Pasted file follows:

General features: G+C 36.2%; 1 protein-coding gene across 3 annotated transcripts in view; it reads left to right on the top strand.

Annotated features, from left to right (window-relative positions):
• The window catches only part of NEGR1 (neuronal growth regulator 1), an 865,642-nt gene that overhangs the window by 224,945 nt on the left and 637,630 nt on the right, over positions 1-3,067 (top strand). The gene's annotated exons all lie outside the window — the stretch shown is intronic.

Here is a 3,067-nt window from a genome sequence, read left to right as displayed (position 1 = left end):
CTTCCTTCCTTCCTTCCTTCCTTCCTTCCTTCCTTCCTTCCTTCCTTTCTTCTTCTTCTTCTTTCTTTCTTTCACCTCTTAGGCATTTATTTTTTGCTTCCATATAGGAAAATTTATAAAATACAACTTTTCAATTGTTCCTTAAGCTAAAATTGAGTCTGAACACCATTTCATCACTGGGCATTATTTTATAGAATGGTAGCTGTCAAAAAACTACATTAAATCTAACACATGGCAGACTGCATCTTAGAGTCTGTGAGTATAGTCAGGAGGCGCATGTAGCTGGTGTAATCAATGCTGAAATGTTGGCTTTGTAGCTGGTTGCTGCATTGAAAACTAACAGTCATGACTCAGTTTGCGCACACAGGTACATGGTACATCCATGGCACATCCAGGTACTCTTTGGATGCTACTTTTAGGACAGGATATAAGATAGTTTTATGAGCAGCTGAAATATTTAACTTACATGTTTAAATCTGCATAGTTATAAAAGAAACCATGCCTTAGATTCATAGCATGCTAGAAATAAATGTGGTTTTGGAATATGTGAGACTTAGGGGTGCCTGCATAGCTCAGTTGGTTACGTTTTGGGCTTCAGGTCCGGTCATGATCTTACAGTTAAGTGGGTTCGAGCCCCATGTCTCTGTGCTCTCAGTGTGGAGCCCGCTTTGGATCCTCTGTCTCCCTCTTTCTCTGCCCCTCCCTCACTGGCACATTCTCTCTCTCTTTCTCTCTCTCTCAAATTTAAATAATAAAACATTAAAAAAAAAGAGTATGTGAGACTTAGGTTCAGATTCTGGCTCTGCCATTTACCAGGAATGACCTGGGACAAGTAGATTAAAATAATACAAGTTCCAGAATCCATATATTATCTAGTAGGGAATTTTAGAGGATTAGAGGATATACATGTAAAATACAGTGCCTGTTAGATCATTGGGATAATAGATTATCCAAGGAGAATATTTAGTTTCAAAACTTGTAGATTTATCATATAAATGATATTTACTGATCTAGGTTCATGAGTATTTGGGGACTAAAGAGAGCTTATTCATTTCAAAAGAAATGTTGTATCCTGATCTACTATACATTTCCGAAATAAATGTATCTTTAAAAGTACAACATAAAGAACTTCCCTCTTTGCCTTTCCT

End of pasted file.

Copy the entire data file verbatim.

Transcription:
General features: G+C 36.2%; 1 protein-coding gene across 3 annotated transcripts in view; it reads left to right on the top strand.

Annotated features, from left to right (window-relative positions):
• The window catches only part of NEGR1 (neuronal growth regulator 1), an 865,642-nt gene that overhangs the window by 224,945 nt on the left and 637,630 nt on the right, over positions 1-3,067 (top strand). The gene's annotated exons all lie outside the window — the stretch shown is intronic.

Here is a 3,067-nt window from a genome sequence, read left to right as displayed (position 1 = left end):
CTTCCTTCCTTCCTTCCTTCCTTCCTTCCTTCCTTCCTTCCTTCCTTTCTTCTTCTTCTTCTTTCTTTCTTTCACCTCTTAGGCATTTATTTTTTGCTTCCATATAGGAAAATTTATAAAATACAACTTTTCAATTGTTCCTTAAGCTAAAATTGAGTCTGAACACCATTTCATCACTGGGCATTATTTTATAGAATGGTAGCTGTCAAAAAACTACATTAAATCTAACACATGGCAGACTGCATCTTAGAGTCTGTGAGTATAGTCAGGAGGCGCATGTAGCTGGTGTAATCAATGCTGAAATGTTGGCTTTGTAGCTGGTTGCTGCATTGAAAACTAACAGTCATGACTCAGTTTGCGCACACAGGTACATGGTACATCCATGGCACATCCAGGTACTCTTTGGATGCTACTTTTAGGACAGGATATAAGATAGTTTTATGAGCAGCTGAAATATTTAACTTACATGTTTAAATCTGCATAGTTATAAAAGAAACCATGCCTTAGATTCATAGCATGCTAGAAATAAATGTGGTTTTGGAATATGTGAGACTTAGGGGTGCCTGCATAGCTCAGTTGGTTACGTTTTGGGCTTCAGGTCCGGTCATGATCTTACAGTTAAGTGGGTTCGAGCCCCATGTCTCTGTGCTCTCAGTGTGGAGCCCGCTTTGGATCCTCTGTCTCCCTCTTTCTCTGCCCCTCCCTCACTGGCACATTCTCTCTCTCTTTCTCTCTCTCTCAAATTTAAATAATAAAACATTAAAAAAAAAGAGTATGTGAGACTTAGGTTCAGATTCTGGCTCTGCCATTTACCAGGAATGACCTGGGACAAGTAGATTAAAATAATACAAGTTCCAGAATCCATATATTATCTAGTAGGGAATTTTAGAGGATTAGAGGATATACATGTAAAATACAGTGCCTGTTAGATCATTGGGATAATAGATTATCCAAGGAGAATATTTAGTTTCAAAACTTGTAGATTTATCATATAAATGATATTTACTGATCTAGGTTCATGAGTATTTGGGGACTAAAGAGAGCTTATTCATTTCAAAAGAAATGTTGTATCCTGATCTACTATACATTTCCGAAATAAATGTATCTTTAAAAGTACAACATAAAGAACTTCCCTCTTTGCCTTTCCT